The best part of what we do here is working with people from every corner of the compliance community. This past year, for example, our bylined contributors — all experts in their fields — brought new ideas, solid scholarship, and a fresh perspective about the Foreign Corrupt Practices Act and its enforcement.
Here’s what we mean.
In just the past month, we heard from Tom Fox on his favorite enforcement actions of 2010. His post, if you hadn’t noticed, doubles as a rich compliance resource.
Jeff Kaplan expounded a theory of liability based on Potemkin compliance programs — a prophetic warning if ever we’ve heard one.
Joe Looby’s generous post about U.S. / EU cross-border discovery and privacy laws was about a real-world problem that’s troubling a big segment of the compliance community.
Professor Andy Spalding, as usual, weighed in with some big ideas. His latest post, “The Nobel Prize For Graft,” painted a chilling picture of a world divided into countries pushing compliance, and those pushing something else.
TI-USA’s Nancy Boswell and Shruti Shah talked about the rise of corruption in the U.S. It’s not a popular subject, but we all need to hear about it.
That’s December. Looking back a bit further, former prosecutor James McGrath wrote about the dangers of the DOJ being an investigatory partner. He called the government’s first-call demand a “seismic shift,” and he backed that with concrete reasons.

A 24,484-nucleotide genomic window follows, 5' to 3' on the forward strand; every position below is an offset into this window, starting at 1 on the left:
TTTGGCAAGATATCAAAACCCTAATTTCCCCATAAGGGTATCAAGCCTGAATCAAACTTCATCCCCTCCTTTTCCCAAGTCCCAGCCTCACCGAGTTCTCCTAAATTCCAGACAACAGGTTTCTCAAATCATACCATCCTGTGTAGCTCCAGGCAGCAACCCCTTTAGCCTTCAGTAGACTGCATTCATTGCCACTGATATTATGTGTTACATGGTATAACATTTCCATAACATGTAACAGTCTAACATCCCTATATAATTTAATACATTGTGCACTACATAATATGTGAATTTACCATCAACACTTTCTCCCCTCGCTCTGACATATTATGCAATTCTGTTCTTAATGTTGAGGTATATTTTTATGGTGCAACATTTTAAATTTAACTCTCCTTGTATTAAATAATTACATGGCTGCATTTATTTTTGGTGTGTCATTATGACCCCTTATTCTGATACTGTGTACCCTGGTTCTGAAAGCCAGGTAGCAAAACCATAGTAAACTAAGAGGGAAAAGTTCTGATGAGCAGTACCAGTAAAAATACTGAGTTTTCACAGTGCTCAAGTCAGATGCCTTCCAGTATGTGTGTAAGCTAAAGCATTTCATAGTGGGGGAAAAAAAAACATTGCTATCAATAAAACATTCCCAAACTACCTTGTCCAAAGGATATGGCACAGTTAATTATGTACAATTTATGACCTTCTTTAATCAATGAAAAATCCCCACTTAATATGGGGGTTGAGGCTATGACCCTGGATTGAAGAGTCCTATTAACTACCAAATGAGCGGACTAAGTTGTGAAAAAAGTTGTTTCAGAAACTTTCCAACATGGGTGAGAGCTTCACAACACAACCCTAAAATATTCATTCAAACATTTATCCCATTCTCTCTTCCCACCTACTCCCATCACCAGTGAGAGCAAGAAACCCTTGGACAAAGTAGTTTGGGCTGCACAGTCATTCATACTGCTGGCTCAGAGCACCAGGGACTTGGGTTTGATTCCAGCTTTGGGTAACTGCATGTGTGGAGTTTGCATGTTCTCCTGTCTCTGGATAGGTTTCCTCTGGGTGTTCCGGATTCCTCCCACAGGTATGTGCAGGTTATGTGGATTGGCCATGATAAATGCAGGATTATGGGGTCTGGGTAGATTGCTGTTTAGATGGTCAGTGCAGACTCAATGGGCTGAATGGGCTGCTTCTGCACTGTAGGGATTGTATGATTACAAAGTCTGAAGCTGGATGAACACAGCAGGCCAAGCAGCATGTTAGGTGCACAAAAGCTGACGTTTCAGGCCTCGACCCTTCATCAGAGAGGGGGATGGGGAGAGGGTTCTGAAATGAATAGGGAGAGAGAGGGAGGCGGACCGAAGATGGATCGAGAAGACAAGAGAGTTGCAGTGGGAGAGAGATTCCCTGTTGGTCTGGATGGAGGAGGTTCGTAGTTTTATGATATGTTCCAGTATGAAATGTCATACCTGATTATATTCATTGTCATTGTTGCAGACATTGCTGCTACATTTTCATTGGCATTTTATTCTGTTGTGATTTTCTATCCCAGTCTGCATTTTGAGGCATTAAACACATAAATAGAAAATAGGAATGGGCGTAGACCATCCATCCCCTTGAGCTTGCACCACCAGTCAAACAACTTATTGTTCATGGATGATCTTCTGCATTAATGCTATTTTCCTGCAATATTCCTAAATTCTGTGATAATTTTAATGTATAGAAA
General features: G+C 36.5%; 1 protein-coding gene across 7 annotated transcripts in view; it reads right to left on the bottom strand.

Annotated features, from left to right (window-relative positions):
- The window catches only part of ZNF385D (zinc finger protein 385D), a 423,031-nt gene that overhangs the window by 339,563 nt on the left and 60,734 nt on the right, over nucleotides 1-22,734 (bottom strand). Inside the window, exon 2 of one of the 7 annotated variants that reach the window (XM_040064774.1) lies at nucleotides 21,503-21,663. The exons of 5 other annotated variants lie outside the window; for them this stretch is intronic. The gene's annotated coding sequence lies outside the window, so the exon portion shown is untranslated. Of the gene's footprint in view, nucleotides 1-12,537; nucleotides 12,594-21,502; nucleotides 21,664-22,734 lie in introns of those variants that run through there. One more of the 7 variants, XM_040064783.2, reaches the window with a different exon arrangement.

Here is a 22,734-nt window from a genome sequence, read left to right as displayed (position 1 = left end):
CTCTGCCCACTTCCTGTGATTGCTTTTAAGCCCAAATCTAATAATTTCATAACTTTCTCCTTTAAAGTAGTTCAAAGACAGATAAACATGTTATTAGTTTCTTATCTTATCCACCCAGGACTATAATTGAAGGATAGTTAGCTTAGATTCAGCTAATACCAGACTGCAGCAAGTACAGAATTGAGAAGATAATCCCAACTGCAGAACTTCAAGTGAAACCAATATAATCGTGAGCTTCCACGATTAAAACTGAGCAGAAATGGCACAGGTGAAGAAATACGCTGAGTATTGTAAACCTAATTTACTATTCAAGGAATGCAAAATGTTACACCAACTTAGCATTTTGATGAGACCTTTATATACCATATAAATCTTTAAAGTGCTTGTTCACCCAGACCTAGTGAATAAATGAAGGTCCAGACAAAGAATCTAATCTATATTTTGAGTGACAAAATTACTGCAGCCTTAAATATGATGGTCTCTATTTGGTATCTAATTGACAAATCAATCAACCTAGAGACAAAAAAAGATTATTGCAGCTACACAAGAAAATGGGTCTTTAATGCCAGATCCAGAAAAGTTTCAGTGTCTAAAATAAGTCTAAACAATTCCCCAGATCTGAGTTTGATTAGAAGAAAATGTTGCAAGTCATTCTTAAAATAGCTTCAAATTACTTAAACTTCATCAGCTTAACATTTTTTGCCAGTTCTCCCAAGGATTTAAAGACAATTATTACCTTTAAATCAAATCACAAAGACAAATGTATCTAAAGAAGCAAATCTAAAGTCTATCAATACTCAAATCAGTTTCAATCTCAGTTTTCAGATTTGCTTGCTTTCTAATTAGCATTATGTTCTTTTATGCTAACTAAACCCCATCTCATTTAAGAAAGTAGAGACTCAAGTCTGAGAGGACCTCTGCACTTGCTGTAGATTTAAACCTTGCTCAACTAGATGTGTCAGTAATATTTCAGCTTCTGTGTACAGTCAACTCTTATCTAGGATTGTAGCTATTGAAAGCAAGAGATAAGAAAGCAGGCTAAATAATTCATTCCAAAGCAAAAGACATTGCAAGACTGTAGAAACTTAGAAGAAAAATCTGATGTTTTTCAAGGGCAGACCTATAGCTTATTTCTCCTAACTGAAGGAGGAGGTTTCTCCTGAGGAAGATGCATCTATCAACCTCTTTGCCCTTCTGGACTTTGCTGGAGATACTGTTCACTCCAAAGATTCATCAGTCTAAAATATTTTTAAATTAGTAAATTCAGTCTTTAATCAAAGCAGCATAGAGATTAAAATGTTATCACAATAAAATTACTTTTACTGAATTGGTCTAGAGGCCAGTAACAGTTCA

Rob Walton and Shruti Shah from TI-USA revealed the SEC’s dilemma with whistleblowers — incentivizing and protecting them without undermining corporate compliance programs. Can it be done?
Markus Funk and Caryn Lara Trombino talked about improving the FCPA and preserving America’s leadership role in the global battle against corruption. Their post previewed two big topics for 2011.
First-time contributor Kyle Sheahan had the audacity to say how useless the FCPA’s two affirmative defenses are. Then he argued a credible case for his position. When the dust starting flying, Kyle kept his cool and elevated the discussion. What more can anyone do?
Remember Bruce Hinchey’s unforgettable posts this year? Based on original quantitative research, he questioned the DOJ’s claim that there are tangible benefits to voluntary disclosure of an FCPA violation. You didn’t need to understand linear regression analysis to know Bruce was on to something big.
So, those are some (but not all) of 2010’s bylined authors. We hope they’ll all be back here next year. And of course the door is always open to new contributors.